Our cats eat grain-free wet and dry food, supplemented by freeze-dried raw occasionally. The older ones get glucosamine for their joints. All love chicken. And sushi take-out always includes an order of tuna sashimi for them.

Typical Redneck

October 21st, 2011
10:52 am

Jon, I could not agree more with your Dad.


October 21st, 2011
11:24 am

Heck, why not? I’m all for eating healthy, whether it’s people or pets. What gets me, though, are all these commercials putting food in crystal dishes (and on pillows) and talking about “succulent gravy” and “tender chunks” and whatever. Pets will eat it off the floor, and all they really care about is the taste, and how much they’re getting.


October 21st, 2011
12:46 pm


M. Johnson

October 21st, 2011
1:32 pm

Welcome to the club, Jon.

For the detractors: Better quality dog food means less poop to scoop. Feed them crap and that’s all you’ll get on the other end.

John Kessler

October 21st, 2011
1:41 pm

1164mgc – You could be describing my brother, Tom.

Jon Watson

October 21st, 2011
3:04 pm

@csblabmom – Ding ding ding. Taste of the Wild it is.


October 21st, 2011
9:19 pm

Better diet, less vet bills. My dogs eat a diet of half home cooked (which is the Spot’s Stew recipe you can find online minus the garlic and kelp powder), half Canidae All Stages and they have not had fleas this summer. AT ALL. No spot on toxic treatments, nothing. Yes, we live in Atlanta. They are in great health, have beautiful teeth (frozen raw marrow bones for treats), no gas (they get a spoonful of plain yogurt each night)… And yep, I attribute that to feeding them quality food. Plus, my home cooked is actually saving me almost $1500 per YEAR instead of buying canned food at the store.

[...] Atlanta Journal Constitution (blog) [...]


October 22nd, 2011
8:17 am

my jack has venison, eggs and bacon, hamburger, steak, …yup,! brings in the rabbits, chipmunks, and the squirrel’s , my dawg feed it what i want, especially the venison.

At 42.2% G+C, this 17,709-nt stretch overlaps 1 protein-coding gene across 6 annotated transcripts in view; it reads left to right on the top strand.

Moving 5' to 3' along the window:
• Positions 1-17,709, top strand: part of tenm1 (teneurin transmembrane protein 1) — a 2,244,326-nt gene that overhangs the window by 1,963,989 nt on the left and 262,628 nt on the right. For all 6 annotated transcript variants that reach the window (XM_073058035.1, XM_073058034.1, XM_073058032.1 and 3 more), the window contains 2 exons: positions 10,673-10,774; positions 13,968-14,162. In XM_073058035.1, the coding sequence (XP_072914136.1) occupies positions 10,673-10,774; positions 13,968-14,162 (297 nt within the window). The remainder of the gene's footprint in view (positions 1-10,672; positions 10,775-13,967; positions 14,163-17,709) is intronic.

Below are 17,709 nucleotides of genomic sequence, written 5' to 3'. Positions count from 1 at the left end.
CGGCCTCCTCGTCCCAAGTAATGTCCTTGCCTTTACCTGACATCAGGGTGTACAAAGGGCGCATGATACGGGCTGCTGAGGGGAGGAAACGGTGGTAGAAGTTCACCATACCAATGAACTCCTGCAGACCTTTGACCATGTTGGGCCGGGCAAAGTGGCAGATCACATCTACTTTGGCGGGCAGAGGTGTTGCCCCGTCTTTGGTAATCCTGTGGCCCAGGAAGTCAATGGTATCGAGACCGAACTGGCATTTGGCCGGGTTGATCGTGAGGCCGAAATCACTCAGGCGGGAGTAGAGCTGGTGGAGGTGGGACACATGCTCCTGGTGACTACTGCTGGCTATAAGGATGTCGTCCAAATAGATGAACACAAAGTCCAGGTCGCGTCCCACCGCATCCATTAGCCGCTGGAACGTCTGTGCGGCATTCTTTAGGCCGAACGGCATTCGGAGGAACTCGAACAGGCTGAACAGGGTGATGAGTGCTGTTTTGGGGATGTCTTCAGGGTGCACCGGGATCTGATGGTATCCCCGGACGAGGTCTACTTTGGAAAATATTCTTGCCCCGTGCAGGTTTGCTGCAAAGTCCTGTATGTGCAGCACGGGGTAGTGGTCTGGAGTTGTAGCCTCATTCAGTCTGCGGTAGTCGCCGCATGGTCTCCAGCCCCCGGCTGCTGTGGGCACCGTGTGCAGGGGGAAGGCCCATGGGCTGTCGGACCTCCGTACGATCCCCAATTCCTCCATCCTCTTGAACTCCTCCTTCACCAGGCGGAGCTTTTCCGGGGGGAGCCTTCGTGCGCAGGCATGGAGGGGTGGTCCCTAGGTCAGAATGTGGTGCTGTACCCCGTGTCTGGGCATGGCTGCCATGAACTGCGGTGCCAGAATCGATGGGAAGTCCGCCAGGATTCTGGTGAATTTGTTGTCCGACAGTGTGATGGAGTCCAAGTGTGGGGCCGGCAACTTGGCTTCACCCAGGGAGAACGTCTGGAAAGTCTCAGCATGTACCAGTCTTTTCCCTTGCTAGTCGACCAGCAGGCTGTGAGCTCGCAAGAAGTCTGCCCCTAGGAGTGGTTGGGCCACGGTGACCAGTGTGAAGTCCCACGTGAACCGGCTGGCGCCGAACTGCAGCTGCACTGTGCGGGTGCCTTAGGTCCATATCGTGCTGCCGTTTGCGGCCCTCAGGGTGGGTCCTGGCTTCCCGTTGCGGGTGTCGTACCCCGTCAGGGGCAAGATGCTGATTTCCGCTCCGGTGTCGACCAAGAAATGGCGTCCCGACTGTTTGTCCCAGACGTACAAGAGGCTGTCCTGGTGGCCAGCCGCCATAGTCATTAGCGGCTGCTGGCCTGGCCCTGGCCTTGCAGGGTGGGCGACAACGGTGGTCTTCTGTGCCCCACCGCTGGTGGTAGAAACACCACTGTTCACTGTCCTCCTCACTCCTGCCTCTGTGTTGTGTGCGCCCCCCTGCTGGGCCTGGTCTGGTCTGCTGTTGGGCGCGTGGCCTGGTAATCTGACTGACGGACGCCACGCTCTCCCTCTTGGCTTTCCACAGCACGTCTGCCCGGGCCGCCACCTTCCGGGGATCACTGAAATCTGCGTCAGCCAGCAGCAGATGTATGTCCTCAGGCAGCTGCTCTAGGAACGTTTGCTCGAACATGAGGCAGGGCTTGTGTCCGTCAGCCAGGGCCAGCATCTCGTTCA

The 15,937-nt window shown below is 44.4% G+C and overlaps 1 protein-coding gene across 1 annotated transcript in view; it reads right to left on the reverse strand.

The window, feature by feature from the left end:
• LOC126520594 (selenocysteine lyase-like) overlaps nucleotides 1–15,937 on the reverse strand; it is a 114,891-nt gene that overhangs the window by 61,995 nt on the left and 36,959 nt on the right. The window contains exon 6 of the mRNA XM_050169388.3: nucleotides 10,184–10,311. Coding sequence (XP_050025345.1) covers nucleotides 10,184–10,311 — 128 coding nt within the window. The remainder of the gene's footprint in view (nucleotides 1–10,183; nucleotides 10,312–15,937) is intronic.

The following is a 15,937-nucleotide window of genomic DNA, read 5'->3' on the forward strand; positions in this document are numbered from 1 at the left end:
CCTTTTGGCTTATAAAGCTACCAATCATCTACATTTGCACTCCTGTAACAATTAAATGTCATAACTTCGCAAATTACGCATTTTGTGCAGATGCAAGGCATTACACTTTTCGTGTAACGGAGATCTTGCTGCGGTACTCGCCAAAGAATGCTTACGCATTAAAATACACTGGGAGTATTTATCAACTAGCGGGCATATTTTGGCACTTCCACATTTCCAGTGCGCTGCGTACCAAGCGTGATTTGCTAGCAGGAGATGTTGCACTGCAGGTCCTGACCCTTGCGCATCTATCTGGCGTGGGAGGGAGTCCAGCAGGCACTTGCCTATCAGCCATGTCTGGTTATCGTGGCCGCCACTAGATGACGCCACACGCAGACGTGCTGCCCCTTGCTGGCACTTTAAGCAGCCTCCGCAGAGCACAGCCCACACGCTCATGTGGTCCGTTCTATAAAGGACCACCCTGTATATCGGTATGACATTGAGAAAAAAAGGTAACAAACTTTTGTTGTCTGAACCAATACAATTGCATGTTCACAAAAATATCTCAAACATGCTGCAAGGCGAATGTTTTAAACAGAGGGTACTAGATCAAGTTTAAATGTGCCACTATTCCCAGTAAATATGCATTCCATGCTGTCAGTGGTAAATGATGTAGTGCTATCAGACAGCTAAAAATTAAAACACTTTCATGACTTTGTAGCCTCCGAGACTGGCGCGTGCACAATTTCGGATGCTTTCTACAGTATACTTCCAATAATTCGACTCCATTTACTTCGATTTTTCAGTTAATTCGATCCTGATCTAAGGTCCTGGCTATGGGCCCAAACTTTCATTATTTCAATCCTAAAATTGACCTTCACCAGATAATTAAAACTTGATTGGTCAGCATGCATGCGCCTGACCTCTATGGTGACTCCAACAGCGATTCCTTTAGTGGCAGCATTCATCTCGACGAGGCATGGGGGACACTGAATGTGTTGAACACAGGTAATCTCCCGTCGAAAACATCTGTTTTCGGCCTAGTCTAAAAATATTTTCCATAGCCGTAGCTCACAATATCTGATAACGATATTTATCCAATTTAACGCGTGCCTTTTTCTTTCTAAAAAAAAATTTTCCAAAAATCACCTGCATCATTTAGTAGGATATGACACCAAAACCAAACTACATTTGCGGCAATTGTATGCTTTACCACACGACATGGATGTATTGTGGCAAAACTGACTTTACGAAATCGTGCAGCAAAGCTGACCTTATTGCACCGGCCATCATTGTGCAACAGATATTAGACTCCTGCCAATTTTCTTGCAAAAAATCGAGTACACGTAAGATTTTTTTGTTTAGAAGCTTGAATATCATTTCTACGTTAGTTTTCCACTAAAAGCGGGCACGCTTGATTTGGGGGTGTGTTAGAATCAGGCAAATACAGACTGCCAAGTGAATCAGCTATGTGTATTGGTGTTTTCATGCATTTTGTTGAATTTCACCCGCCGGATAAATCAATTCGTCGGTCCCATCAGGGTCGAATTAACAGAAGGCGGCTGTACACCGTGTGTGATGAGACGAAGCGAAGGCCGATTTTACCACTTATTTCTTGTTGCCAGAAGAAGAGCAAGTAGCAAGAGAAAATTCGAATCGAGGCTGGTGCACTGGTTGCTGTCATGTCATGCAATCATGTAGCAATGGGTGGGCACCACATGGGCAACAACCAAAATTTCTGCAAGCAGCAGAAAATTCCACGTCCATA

October 22nd, 2011
8:59 am

Sure, dogs can eat almost anything and survive. And so can humans. We can eat fast food and preserved foods and still live a decent amount of time. But are we talking about thriving or surviving? there is AMPLE research that feeding dogs a biologically appropriate diet (raw bones and raw meat) will do wonders for him. heightened energy, impeccable dental work, cures/prevents various types of cancers, etc. B4 uninformed types have their typical knee jerk reaction about raw and its effects, there is a plethora of information online that will enable you to research so that you may be somewhat informed b4 stating position.


October 22nd, 2011
11:38 am

Taste of the Wild is great. My dogs love it and it makes their skin and fur very soft. One of my pit mixes has an allergy to grain that makes his hair fall out so grain free it is for us, and canned pumpkin on occasion for upset bellies from eating things they shouldn’t, like poop.


October 22nd, 2011
3:34 pm

We feed our dogs dry kibble from the Merrick brand but they get some healthy “people” food treats too! Just like humans, it’s all about portion control and exercise!


October 23rd, 2011
7:53 am